Seven hundred twenty-two. This is the number of bills that state legislatures are currently considering on five topics related to controlled substances and prescriptions drugs – and it is only April. This figure includes state bills relative to naloxone and Good Samaritan protections, prescription monitoring programs, powdered and crystalline alcohol, changes to controlled substance scheduling, and marijuana: including medicinal marijuana use, marijuana decriminalization, and legalized non-medical marijuana use. These five topics represent some of the most high-priority drug-related issues legislators and policy makers are tackling but it is by no means exhaustive. States are also considering changes to synthetic substance laws, changes to laws that govern prescribing and other aspects of the practice of medicine, prescription drug abuse and changes in sentencing guidelines for controlled substance-related crime to name a few.
The depth of legislative activity on the state level is also trending upward on the federal level. During the current 114th session, the House and Senate are already considering upwards of 20 controlled substance-related bills including the “Regulate Marijuana like Alcohol Act,” which would decriminalize marijuana at the federal level and reserve to states the power to regulate marijuana in the same way alcohol is regulated from state to state; the “Compassionate Access Research Expansion and Respect States (CARES) Act,” which amends the Controlled Substances Act by rescheduling marijuana from a Schedule I to a Schedule II substance on the federal level; the “Comprehensive Addiction and Recovery Act of 2015,” which authorizes the Attorney General of the United States to award grants to address the national epidemics of heroin use and prescription opioid abuse; and the “National All Schedules Prescription Electronic Reporting (NASPER) Act of 2015,” which reauthorizes the law that provides grants to state prescription monitoring programs to expand and improve those programs.
The volume of bills that have thus far been introduced is noteworthy but perhaps not as eye-opening and potentially controversial as the import and potential impact of the subject matter of the legislation, particularly with regards to the marijuana-related provisions. Some states have already legalized recreational use of marijuana and other states indicate they will follow suit by, for example, announcing ballot measures that would seek to legalize recreational marijuana use. Although marijuana is still a Schedule I controlled substance under the Controlled Substances Act, meaning the substance has a high potential for abuse and has no currently accepted medical treatment, federal controlled substance law related to marijuana is in many instances not being enforced, muddying the waters.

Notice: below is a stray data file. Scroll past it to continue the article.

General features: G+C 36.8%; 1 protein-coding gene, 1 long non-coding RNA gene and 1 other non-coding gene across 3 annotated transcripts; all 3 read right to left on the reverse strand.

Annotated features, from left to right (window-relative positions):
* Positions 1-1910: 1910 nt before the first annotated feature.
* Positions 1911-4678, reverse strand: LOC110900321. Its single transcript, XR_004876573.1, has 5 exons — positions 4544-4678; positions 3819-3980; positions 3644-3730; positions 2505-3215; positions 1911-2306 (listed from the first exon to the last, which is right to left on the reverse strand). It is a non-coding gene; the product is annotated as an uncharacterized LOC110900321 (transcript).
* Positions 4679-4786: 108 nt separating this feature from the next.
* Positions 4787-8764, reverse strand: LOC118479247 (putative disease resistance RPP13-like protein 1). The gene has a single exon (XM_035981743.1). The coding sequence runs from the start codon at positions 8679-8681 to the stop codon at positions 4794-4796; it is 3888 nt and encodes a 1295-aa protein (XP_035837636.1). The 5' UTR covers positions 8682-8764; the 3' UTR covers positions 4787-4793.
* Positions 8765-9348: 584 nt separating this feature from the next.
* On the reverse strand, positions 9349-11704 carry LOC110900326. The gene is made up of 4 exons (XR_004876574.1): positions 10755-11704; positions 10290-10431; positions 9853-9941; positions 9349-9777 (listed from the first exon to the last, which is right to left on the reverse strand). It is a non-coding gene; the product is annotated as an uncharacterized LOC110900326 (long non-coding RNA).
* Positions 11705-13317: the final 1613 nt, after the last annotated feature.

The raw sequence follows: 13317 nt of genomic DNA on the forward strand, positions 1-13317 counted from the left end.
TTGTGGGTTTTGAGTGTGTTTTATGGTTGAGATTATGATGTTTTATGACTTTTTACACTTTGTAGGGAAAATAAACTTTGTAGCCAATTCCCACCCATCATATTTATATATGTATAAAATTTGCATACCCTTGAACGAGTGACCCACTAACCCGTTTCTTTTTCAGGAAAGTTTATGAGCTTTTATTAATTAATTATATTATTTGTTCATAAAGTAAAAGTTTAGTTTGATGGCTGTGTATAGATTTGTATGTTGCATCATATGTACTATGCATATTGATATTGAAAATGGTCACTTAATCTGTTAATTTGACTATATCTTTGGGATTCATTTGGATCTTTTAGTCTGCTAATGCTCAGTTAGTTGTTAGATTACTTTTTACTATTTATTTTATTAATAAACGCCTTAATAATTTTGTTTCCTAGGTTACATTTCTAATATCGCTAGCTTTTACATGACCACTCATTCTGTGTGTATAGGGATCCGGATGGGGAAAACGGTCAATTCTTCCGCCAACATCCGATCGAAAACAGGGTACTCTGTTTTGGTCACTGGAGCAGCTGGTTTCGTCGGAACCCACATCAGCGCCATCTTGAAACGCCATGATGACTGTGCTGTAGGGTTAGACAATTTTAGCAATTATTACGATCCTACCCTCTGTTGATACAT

Some entities are trying to seek clarity by taking matters into their own hands – the Sheriff of Larimer County, Colorado; Sheriffs in five other Colorado countries; and county Sheriffs from six neighboring states have filed suit against the Governor of Colorado seeking an injunction against the application and enforcement of that state’s marijuana legalization on the basis that the Colorado measure is preempted by federal law. High profile court cases are also pending related to funding for collection and disposal of unused pharmaceuticals, the federal classification of marijuana as a Schedule I controlled substance, the constitutionality of denying access to certain medications to opiate-addicted persons that are in the court system and the Drug Enforcement Agency’s administrative subpoena authority as to obtaining state prescription monitoring program information. Regardless of the outcome of these cases, more are likely to follow, with some being related to existing controlled substance law and with some perhaps precipitated by new laws, which are seemingly being introduced every day.
Sarah Kelsey is Chief Executive Officer of the National Alliance of Model State Drug Laws (NAMSDL)
 21 U.S. Code § 812 – Schedules of controlled substances
 Justin L. Smith, et. al vs. John W. Hickenlooper. Governor of the State of Colorado, U.S. District Court for the District of Colorado, Case No. 1:15-cv-00462